102: Overwrought

Stella Case No. 102, Originally Published: 25 January 2006

Barnard Lorence managed to overdraw his bank account. The balance was less than $5 below zero, but mean old First National Bank and Trust in Stuart, Fla., still charged him the standard overdraft fee that it had listed in its fee schedule: $32.

Established in 1912, the bank has had several names over the years. It’s now known as SeacoastBank (Photo: their web site)

But… but… BUT! The bank says it cares about its customers! So Lorence asked the manager to reverse the fee. The manager not only said no, but was “rude” about it, Lorence claims.

He thus filed suit over his “stress and pain” and loss of sleep over the fee, which only $2 million would help him get over. (A few hundred thousand bucks, he says, will only amount to a slap on the wrist, whereas $2 million is more like being “paddled”.)

Lorence filed his suit himself, without an attorney, using the basis of “false advertising” (that the bank cares) for his claim. Of course, this is the guy who managed to overdraw his own account all by himself, so let’s hope the bank will be able to beat the rap.

Sources

  • “Man Upset about Overdraft Fee Sues First National Bank”, Palm Beach Post, 10 November 2005.

Case Status

I didn’t find any status, but the case is so far-fetched it would have been news had it succeeded, so I conclude it was either withdrawn or dismissed.

My 2022 Thoughts on the Case

If you don’t agree with the fees, don’t open the account. Try a credit union.

As noted in the previous case, several short cases were published “late,” so this really is a 2005 case.

Letters

A letter published with Case No. 99 discussed Case 98, about the prisoner badly injured in an escape attempt. The prisoner sued the prison (and more). I allowed an attorney, Paul, to propose some reforms regarding frivolous lawsuits by prison inmates. He admitted “they all have big problems.” It brought quite a few replies.

Abe, a jailer in Texas: “Paul missed an obvious (to me) solution to prisoner lawsuits: Make them pay the filing fee. As long as an inmate has nothing to lose they will sue; if they have to pay the same fee I would have to most of them won’t file — that would mean less money for their candy and things they can buy in the commissary. Very, very few inmates have no money on the books and if the inmate had a chance to win they would come up with the filing fee.”

Thomas in Colorado: “Prisons should have a mediation/litigation system, run by prisoners. If prisons had their own court systems, prisoners’ lawsuits could be tried there before (if ruled legitimate) going on to an outside court. Giving prisoners experience as mediators might make them wiser, too.”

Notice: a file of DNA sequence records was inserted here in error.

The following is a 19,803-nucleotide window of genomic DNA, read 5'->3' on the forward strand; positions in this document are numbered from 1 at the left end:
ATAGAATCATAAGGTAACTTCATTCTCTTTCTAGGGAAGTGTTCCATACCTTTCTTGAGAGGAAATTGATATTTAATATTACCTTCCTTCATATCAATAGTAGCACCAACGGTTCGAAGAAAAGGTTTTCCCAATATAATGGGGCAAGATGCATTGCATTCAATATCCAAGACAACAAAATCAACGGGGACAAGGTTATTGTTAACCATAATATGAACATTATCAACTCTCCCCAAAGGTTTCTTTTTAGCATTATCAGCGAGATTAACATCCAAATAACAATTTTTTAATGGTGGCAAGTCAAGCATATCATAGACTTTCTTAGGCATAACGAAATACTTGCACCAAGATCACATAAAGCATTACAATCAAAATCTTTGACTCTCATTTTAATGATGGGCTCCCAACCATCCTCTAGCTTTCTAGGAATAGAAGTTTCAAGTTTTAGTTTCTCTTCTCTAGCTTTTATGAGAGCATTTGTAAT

Allan in NSW, Australia: “There is one more solution: to have SPECIFIC courts only for prisoner cases on specific days (say, once every 6 months). These don’t have to change any burden of proof but the very act of seeing a whole bunch of identical cases on a given day could save both money and frivolous litigation while not denying any inalienable rights. As a judge and jury see a range they can evaluate similar issues in a timely way, and since the are no lawyers then the people talking to the judge can stick to established (and explained) protocols and timeframes without feeling the need to challenge them.”

And Scott, a lawyer in Florida: “A fairly comprehensive federal statute, the Prison Litigation Reform Act of 1995 (PLRA), was enacted to cut down on frivolous suits by prisoners. Among its provisions are a requirement that prisoners exhaust whatever internal prison remedies are available (such as a greivance board or other claims process) before bringing a suit in federal court. It also provides that a federal district court shall dismiss any action ‘brought with respect to prison conditions … if the court is satisfied that the action is frivolous, malicious, fails to state a claim upon which relief can be granted, or seeks monetary relief from a defendant who is immune from such relief.’

“The in forma pauperis statute, which allows persons unable to pay court costs to proceed with litigation, was amended by the PLRA to require prisoners seeking to proceed without prepayment of costs to file a copy of their inmate trust account statement showing they do not have funds, and requires the court to assess costs on an incremental basis (non-prisoner litigants, once determined to qualify for in forma pauperis status, do not). Some circuits even require district courts to conduct this screening before the Complaint is ever served on the defendant, which means a defendant may never even know he was sued. While there are some problems with the PLRA discussed by law reviews, most practioners agree that it has limited prisoners’ ability to file frivolous or abusive lawsuits.”

Perhaps, but the law only applies to federal lawsuits. TSA has had examples of those, but more were in state courts.

Still, a tribunal among prisoners is an interesting idea, though the flaw I see is if such a tribunal tossed a case, it’s much more likely the members would be shanked for their trouble by the disgruntled plaintiff.

- - -

Email Subscriptions

No new cases are being published, so please don’t try to submit cases.

While there are no new cases coming, all of the previously published cases are returning to this site over time. You can subscribe to notifications as those classic cases are posted, scheduled for Mondays and Thursdays. Click here for a Stella Awards subscribe form.